Audie Murphy’s Overlooked Heroics
Audie Murphy might be the most famous non-general from World War II — or at least he was before “Band of Brothers” — but most of the battlefield heroics that made him one of America’s most decorated soldiers went unnoticed by the press until the final days of the war in Europe.
The diminutive Texan was just 16 years old when the U.S. entered the war, but he desperately wanted to join the cause. Born June 20, 1925, he couldn’t bear the thought of waiting a year and a half to enlist, so his older sister Corinne signed off on a falsified birth year of 1924 that allowed him to enter the Army in June 1942, 10 days after he had actually turned 17. His enlistment papers put his vital stats at 5 feet, 5 1/2 inches and 112 pounds.
Despite his youth and size, Murphy quickly proved himself on the battlefield. He landed in Sicily with the 3rd Infantry Division in July 1943 and by December had been promoted to sergeant, then staff sergeant the following month.
He earned a Bronze Star in Italy in March 1944 for singlehandedly knocking out a German tank, and a Distinguished Service Cross in southern France in August for advancing on a group of about 20 Germans and killing six of them, wounding two, and taking 11 more prisoner. He added a Silver Star in October and was commissioned a second lieutenant later that month.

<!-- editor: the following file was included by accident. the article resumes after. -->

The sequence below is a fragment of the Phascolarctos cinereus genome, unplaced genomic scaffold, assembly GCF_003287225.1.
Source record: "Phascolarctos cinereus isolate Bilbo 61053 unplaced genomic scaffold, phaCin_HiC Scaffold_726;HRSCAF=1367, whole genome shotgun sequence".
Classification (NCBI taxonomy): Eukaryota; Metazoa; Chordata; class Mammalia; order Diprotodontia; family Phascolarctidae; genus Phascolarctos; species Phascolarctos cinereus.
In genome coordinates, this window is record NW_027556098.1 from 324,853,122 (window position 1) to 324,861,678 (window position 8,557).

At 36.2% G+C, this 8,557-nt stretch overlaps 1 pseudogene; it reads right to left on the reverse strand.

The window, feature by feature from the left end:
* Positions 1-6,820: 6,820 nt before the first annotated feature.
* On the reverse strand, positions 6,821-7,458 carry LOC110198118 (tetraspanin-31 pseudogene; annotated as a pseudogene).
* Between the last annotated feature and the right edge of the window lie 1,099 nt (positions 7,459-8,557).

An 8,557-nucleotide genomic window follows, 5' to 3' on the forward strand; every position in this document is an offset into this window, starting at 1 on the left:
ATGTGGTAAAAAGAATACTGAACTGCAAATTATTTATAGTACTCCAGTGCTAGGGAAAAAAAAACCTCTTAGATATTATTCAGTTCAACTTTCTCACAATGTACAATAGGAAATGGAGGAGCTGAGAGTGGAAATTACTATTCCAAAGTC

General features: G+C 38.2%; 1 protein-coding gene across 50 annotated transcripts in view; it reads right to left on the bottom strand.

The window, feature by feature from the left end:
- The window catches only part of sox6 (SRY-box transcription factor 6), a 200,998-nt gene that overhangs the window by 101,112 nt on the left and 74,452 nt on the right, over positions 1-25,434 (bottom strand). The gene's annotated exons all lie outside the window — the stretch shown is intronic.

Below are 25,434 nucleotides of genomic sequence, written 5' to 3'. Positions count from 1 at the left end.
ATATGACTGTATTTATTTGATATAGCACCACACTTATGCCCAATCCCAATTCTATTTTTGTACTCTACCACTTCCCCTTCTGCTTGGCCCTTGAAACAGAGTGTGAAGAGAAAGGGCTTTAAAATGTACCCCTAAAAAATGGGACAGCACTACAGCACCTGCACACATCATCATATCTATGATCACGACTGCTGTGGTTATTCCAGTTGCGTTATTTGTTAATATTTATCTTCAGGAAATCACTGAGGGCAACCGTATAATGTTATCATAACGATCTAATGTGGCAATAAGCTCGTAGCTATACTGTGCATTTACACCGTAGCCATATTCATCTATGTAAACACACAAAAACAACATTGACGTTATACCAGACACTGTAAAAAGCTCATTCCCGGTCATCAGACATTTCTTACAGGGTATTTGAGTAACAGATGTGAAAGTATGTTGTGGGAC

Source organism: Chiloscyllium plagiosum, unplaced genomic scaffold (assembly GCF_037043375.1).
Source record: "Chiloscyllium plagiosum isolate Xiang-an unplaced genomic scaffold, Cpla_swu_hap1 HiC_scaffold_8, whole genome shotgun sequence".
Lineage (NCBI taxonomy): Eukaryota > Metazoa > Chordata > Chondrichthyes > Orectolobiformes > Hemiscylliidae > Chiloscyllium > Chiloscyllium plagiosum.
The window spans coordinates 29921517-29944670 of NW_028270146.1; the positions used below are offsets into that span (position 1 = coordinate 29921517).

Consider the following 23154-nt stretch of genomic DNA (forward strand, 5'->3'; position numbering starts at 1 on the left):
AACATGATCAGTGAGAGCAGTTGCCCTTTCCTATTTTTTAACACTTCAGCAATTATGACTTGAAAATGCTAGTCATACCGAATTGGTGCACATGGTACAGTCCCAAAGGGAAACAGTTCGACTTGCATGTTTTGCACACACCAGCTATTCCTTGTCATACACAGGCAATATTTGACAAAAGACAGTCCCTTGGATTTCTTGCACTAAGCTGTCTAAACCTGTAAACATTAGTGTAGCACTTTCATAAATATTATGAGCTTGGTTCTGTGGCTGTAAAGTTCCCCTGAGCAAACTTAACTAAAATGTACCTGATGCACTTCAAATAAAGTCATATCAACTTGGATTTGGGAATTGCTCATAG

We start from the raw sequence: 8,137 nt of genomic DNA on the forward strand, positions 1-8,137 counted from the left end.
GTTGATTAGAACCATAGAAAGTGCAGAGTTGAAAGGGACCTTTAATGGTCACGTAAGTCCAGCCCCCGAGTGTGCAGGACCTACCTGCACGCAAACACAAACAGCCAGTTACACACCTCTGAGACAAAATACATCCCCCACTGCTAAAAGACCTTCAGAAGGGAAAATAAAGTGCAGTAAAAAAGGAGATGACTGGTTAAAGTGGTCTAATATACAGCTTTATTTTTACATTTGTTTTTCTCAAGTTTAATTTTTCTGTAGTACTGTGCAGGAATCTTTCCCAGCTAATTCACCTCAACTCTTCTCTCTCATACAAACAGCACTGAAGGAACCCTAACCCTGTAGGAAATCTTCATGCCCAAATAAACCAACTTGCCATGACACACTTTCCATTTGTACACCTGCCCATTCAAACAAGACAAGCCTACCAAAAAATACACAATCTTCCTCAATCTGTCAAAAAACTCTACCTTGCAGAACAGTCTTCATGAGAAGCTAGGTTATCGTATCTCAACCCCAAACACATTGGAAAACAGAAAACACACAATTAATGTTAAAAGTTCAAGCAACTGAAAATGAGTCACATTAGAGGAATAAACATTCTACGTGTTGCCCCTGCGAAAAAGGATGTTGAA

On and on it went, and it wasn’t as if Murphy was going through all of this unscathed. He had been laid low by malaria in Italy, then wounded by mortar shrapnel and shot in the hip in a six-week span in the fall of 1944. Yet he kept on coming, returning to his unit as soon as he was healthy enough to fight.
With a record like that, there’s little question Murphy carried the respect of his peers and superiors, but he had no public profile at this point. That wasn’t unusual for an infantry grunt; Ernie Pyle couldn’t get to everyone, and the correspondents in the theaters inevitably spent most of their time around headquarters. As such, Murphy’s name doesn’t surface in searches of newspapers available online at sites like Newspapers.com or the Texas Digital Newspaper Program.
That would change after Murphy earned the Medal of Honor with his actions on January 26, 1945, as the 3rd Infantry attempted to reduce the Colmar Pocket in northeast France. Murphy’s unit, Company B of the 15th Infantry Regiment, came under attack by six tanks and about 250 German infantrymen near Holtzwihr. His Medal of Honor citation tells the rest of the story:
Murphy was promoted to first lieutenant three weeks later and transferred to the 15th’s headquarters, spelling the end of his duty at the sharp end after a remarkable journey across the battlefields of Europe.
The war in that theater ended with the German surrender on May 7, and two and a half weeks later, Murphy took the first step to becoming a household name. On May 24, 1945, the War Department announced he had been awarded the Medal of Honor. An Associated Press story introduced him to the nation, albeit with an incorrect age — he was just 20 using the birth date on his Army paperwork, and 19 based on when he was actually born: